September 19, 2018

My message to the GA: follow the love, not the money

This column is not about the future of the Jewish people; you’ll get plenty of that in this issue of The Jewish Journal.Rather, it’s about the story of two Judaisms.

The first one is the Judaism I experience when I’m in fancy conference rooms talking to big Jewish machers about the big issues of the day.

The second Judaism, the one I write about every week, is the Judaism I live when I’m desperately looking for kosher marshmallows at Pico Glatt.

There’s a lot that I love about the first Judaism. For one thing, it’s great for my self-esteem. I get to schmooze with the players, and the stuff we talk about is so urgent and important! Do you have any idea how cool it feels to wax passionately about ideas to fight global anti-Semitism, or a new PR campaign that will improve Israel’s image in the world, or what we need to do to unite the Jewish people? When you talk about big stuff in front of big people, you feel like you’re really making a difference in the world.

Another thing that fascinates me about this first Judaism — the same Judaism that organizes major conventions like the annual General Assembly (GA), which this week is meeting in a city near Los Angeles called Downtown L.A. — is how good it is at raising money. Sorry, not good, brilliant.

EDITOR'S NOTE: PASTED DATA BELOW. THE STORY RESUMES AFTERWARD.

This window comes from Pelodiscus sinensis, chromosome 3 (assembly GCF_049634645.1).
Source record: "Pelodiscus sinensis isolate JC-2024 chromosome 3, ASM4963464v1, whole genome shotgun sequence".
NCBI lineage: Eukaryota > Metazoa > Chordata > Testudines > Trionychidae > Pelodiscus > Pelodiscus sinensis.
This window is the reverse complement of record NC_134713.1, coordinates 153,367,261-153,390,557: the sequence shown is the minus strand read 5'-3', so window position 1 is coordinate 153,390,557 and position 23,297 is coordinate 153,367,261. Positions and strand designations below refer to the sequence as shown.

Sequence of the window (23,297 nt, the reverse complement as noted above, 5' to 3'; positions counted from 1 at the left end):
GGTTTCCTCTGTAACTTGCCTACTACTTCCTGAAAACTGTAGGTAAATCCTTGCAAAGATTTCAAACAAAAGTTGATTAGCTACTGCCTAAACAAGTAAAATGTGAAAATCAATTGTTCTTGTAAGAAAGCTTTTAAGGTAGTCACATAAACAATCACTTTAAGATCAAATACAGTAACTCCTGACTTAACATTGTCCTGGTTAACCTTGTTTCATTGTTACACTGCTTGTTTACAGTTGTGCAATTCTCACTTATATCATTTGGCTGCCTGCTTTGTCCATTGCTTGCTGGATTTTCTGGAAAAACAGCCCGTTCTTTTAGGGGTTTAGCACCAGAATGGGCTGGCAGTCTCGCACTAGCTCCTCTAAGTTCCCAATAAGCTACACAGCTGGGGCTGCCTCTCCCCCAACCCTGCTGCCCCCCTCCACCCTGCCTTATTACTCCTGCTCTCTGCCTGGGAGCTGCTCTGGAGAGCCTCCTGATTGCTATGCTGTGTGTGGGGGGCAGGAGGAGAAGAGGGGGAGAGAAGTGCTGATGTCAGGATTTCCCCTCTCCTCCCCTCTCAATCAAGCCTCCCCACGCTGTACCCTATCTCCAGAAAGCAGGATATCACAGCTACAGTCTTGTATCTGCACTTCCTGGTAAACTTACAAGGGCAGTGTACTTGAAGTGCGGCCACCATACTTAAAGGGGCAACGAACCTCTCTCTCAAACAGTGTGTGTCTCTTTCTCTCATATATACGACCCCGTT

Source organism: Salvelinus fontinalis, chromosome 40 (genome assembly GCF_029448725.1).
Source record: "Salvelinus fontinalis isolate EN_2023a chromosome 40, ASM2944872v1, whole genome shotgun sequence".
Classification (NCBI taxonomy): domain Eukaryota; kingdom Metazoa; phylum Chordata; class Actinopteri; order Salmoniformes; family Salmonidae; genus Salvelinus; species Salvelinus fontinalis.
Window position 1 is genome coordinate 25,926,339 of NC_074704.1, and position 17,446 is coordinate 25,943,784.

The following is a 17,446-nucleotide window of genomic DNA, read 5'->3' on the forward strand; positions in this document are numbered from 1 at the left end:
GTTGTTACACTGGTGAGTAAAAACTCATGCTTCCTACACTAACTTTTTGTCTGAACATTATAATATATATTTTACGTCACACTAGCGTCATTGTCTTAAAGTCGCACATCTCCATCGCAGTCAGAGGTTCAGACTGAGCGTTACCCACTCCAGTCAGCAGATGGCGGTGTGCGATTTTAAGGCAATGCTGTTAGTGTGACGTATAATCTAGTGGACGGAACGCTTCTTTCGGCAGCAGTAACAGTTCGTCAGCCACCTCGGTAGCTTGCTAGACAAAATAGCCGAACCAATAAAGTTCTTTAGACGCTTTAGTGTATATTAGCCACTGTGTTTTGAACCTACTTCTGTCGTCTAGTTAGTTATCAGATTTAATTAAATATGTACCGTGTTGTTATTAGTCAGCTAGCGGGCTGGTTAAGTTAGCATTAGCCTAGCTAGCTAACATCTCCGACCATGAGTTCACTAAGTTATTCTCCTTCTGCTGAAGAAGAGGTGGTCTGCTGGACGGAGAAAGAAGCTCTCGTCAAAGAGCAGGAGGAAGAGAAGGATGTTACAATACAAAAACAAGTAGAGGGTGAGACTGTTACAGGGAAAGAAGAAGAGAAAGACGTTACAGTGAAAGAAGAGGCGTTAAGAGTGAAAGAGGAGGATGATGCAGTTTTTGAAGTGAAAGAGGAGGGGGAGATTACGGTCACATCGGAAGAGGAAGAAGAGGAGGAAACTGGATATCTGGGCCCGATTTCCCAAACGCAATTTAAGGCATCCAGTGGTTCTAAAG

Have you ever noticed how they know exactly how to push our buttons? They know that we’ll give more money to a crisis than to a problem, and that if we feel like the whole world is out to get us, or that Israel is in bigger danger than ever before, or that the Jewish people are facing an unprecedented crisis, well, we’ll probably add a few zeroes to our checks.

And who can blame them? Where would the Jewish people be today if it wasn’t for the generosity and fundraising efforts of our money people, who over the generations always seem to step up to the plate for the common cause? In fact, it was the generosity of wealthy Ashkenazi Jews that helped my Sephardic family and thousands of others resettle in Canada in the 1960s, when my parents were trying to escape the not-too-friendly confines of an Arab country.

The problem, and I don’t know how else to put this, is that money is way too important. It’s like a nuclear force — a piece of plutonium in Jewish community life. It’s so powerful a drug that it blinds and addicts and overwhelms everything in its path. If I have to make payroll today for my Jewish nonprofit, what else is there to talk about?

Money is so intoxicating that we don’t realize the heavy price we pay for our obsession with it. When you reduce any problem down to money, you suck all the juice out of it. You trivialize the problem, so you can’t see its texture, its depth, its nuance. It becomes that much harder to come up with any deep or creative ideas.

Take the “problem” of Israel, for example, which happens to be the theme of this year’s GA assembly. How often have we all been exhorted to “give to Israel during its time of crisis”? It’s like a broken record. Not only do we become numb to the subject, but we lose sight of the fact that there are things we can give to Israel that are more important than money. Like what, you say?